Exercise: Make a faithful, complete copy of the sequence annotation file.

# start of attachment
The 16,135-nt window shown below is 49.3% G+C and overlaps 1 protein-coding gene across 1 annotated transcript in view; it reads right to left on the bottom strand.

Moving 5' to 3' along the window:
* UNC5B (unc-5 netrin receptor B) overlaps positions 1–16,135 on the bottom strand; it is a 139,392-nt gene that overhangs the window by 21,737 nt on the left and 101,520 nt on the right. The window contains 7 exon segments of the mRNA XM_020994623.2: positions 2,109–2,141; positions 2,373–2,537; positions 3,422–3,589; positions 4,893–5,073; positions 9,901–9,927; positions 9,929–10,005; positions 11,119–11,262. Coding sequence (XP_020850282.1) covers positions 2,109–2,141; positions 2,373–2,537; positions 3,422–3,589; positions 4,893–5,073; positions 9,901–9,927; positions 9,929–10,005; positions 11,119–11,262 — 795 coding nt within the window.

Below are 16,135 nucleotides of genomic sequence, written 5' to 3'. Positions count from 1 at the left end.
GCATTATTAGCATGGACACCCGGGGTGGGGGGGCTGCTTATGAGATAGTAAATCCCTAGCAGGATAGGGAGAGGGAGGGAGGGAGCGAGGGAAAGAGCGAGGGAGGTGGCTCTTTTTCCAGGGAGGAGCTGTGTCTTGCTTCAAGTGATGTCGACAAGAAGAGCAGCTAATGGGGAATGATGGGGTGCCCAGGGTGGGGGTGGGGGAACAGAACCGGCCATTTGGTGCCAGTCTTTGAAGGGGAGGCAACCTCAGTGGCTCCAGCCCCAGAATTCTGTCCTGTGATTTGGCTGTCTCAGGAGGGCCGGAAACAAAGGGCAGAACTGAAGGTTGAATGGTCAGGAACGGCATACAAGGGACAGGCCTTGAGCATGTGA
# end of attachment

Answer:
The 16,135-nt window shown below is 49.3% G+C and overlaps 1 protein-coding gene across 1 annotated transcript in view; it reads right to left on the bottom strand.

Moving 5' to 3' along the window:
* UNC5B (unc-5 netrin receptor B) overlaps positions 1–16,135 on the bottom strand; it is a 139,392-nt gene that overhangs the window by 21,737 nt on the left and 101,520 nt on the right. The window contains 7 exon segments of the mRNA XM_020994623.2: positions 2,109–2,141; positions 2,373–2,537; positions 3,422–3,589; positions 4,893–5,073; positions 9,901–9,927; positions 9,929–10,005; positions 11,119–11,262. Coding sequence (XP_020850282.1) covers positions 2,109–2,141; positions 2,373–2,537; positions 3,422–3,589; positions 4,893–5,073; positions 9,901–9,927; positions 9,929–10,005; positions 11,119–11,262 — 795 coding nt within the window.

Below are 16,135 nucleotides of genomic sequence, written 5' to 3'. Positions count from 1 at the left end.
GCATTATTAGCATGGACACCCGGGGTGGGGGGGCTGCTTATGAGATAGTAAATCCCTAGCAGGATAGGGAGAGGGAGGGAGGGAGCGAGGGAAAGAGCGAGGGAGGTGGCTCTTTTTCCAGGGAGGAGCTGTGTCTTGCTTCAAGTGATGTCGACAAGAAGAGCAGCTAATGGGGAATGATGGGGTGCCCAGGGTGGGGGTGGGGGAACAGAACCGGCCATTTGGTGCCAGTCTTTGAAGGGGAGGCAACCTCAGTGGCTCCAGCCCCAGAATTCTGTCCTGTGATTTGGCTGTCTCAGGAGGGCCGGAAACAAAGGGCAGAACTGAAGGTTGAATGGTCAGGAACGGCATACAAGGGACAGGCCTTGAGCATGTGA